Regardless, it pushed McKay back to the margins, where she’s since put out records both inspired (2007’s confounding, near-brilliant, and unusually concise political song cycle Obligatory Villagers) and indifferent (2010’s Home Sweet Mobile Home drones on by in a Lithium haze.) As of late, she’s mostly eschewed songwriting for interpretation with cover albums of 1960s pop (2015’s My Weekly Reader) and 3:00 AM torch ballads (the upcoming Sister Orchid.) Even though she never became a household name, you actually can hear her influence in everything from your finer YouTube song parodies to the lovably demented musical comedy TV series Crazy Ex-Girlfriend (if co-creator/star Rachel Bloom, herself a likely precocious teen when Get Away From Me dropped, is unfamiliar with McKay, I’ll eat my CDs.) But forget about being ahead of (or behind) her time—McKay’s sensibility is decidedly outside time, forever, and all the better for it.

Up next: Mysteries of Love.

“Ding Dong”:

“Waiter”:

Favorite Films of 2017

1. CALL ME BY YOUR NAME
Indifferent to much of what I saw this year, this film’s late December arrival felt like a small miracle. Reining in the excesses that sometimes cheapened his earlier work while retaining his passion and drive, director Luca Guadagnino crafts almost an embarrassment of riches: Armie Hammer and his alternately swooning and dorky physicality… a monologue for the ages for the great character actor Michael Stuhlbarg… the exquisite modern classical/Sufjan Stevens score… and most of all, Timothée Chalamet, whose breakthrough may prove as iconic as, if nothing at all like Dustin Hoffman’s in The Graduate. No piece of art is absolutely flawless, but I’d not change a single thing about this beautiful, devastating love story—my favorite new film in at least a decade.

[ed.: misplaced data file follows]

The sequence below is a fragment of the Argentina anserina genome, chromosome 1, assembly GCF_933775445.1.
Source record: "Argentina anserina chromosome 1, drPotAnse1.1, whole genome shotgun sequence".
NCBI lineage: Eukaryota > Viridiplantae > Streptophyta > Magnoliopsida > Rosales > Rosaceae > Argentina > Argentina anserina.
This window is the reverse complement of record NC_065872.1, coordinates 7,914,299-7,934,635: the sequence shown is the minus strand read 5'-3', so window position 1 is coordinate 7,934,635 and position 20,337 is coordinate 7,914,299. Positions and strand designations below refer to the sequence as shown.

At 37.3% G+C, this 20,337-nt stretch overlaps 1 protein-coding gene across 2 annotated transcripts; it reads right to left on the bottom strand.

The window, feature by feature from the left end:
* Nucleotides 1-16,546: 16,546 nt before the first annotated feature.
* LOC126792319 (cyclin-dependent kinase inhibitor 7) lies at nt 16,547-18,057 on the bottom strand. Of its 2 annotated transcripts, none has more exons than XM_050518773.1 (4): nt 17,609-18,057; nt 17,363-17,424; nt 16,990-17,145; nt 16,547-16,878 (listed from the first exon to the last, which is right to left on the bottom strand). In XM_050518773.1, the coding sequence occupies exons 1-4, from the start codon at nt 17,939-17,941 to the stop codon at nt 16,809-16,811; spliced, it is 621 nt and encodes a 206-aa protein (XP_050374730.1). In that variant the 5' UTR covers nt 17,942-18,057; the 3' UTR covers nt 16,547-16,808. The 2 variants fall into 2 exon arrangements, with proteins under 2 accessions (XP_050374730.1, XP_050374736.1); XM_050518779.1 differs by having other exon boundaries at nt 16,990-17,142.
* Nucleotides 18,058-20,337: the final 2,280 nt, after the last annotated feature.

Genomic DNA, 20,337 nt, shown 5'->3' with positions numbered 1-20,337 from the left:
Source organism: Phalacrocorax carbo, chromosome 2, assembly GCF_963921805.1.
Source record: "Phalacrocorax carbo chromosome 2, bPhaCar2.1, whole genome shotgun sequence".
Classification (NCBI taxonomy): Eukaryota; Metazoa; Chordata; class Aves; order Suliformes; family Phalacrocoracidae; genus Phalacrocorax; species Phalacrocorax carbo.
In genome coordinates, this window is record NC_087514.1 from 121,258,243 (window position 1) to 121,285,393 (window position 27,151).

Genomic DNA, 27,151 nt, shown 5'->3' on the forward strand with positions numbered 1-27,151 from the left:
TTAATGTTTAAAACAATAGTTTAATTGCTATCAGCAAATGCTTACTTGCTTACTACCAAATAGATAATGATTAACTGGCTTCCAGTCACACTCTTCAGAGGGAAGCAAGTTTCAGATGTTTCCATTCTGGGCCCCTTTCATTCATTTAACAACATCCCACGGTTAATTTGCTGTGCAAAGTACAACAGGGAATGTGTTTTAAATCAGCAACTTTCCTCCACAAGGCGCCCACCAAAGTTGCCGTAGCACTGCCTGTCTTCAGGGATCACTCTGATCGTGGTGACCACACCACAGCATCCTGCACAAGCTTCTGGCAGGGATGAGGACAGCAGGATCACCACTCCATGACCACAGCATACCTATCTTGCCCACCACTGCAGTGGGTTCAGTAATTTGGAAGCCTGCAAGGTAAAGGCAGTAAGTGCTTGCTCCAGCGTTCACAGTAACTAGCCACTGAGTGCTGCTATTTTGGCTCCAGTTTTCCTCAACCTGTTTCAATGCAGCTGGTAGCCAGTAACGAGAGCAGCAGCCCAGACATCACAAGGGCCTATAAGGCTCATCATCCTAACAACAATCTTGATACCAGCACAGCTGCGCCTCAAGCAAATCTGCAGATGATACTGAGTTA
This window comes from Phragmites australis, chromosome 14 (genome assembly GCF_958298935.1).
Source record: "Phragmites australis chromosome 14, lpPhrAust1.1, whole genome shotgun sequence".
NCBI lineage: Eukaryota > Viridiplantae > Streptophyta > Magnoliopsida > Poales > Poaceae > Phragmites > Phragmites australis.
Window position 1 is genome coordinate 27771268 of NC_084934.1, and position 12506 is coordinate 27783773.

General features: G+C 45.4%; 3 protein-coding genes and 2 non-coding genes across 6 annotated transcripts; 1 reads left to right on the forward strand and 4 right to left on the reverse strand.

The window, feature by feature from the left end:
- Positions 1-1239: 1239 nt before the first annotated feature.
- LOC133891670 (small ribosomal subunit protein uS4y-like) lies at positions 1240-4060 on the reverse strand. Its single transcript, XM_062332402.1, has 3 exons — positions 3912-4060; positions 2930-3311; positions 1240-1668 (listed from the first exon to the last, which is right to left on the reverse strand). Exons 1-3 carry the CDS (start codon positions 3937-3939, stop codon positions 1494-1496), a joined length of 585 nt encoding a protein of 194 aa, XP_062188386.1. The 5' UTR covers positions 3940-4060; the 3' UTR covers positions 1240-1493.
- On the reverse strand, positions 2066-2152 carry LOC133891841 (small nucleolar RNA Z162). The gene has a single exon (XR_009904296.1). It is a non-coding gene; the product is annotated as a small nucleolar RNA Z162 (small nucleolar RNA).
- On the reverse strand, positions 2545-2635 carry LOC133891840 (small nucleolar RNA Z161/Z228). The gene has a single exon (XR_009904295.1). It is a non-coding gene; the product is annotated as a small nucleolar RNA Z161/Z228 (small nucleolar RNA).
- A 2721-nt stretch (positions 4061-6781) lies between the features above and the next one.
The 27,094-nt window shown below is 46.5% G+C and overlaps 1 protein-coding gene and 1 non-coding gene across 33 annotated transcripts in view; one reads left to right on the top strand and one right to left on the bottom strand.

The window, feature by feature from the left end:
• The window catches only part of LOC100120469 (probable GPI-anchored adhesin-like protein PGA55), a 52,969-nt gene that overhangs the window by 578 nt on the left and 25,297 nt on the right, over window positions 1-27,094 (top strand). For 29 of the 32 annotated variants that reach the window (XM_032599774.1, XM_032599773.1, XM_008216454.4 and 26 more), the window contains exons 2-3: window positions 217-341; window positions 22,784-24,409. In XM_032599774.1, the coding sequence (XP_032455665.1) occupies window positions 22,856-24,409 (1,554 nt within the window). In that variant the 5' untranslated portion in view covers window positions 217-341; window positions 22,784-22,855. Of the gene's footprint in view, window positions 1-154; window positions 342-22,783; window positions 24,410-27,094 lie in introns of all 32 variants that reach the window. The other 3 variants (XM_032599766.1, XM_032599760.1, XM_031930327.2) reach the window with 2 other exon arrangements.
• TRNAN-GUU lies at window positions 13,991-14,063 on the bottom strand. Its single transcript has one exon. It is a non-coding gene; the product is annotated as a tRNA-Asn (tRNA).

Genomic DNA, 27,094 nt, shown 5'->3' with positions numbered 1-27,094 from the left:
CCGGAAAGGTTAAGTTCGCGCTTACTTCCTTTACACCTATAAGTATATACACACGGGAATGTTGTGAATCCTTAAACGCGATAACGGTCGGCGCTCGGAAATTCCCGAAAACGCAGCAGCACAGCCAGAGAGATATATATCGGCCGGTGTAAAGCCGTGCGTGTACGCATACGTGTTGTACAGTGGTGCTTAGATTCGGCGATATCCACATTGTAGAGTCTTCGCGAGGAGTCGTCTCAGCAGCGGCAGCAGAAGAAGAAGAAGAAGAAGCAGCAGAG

2. FACES PLACES
We’re just lucky at all to get one more major work from the 89-year-old Agnès Varda, but there’s a twist in the form of her co-director: 34-year-old performance artist JR, whose giant portraits plastered onto buildings drive this essay film’s narrative. As the duo travel around France, we see them for the kindred spirits they actually are. Varda charts her friendship with this younger co-conspirator while ruminating on her illustrious past and contemplating her own mortality. It’s this last facet that provides an elegiac undercurrent in step with her affection for both art and the human spirit, and it makes for a fond farewell.

3. PATERSON
Jim Jarmusch appears to have entered his twilight renaissance phase, first with the surprisingly sturdy Only Lovers Left Alive and now with this endearing, understated character study of a bus driver/poet with the same last name as the titular New Jersey city he lives in. Adam Driver has never been more attuned to a director’s sensibilities than Jarmusch’s but don’t overlook the film’s supporting cast: everyone from real find Golshifteh Farahani (as his wife) to William Jackson Harper (Chidi from The Good Place!) leaves deep traces that fortify an honest-to-god community. This late-January-in-Boston release proved a touch too quiet for last year’s Oscars, so call it an ideal future cult classic.

4. A QUIET PASSION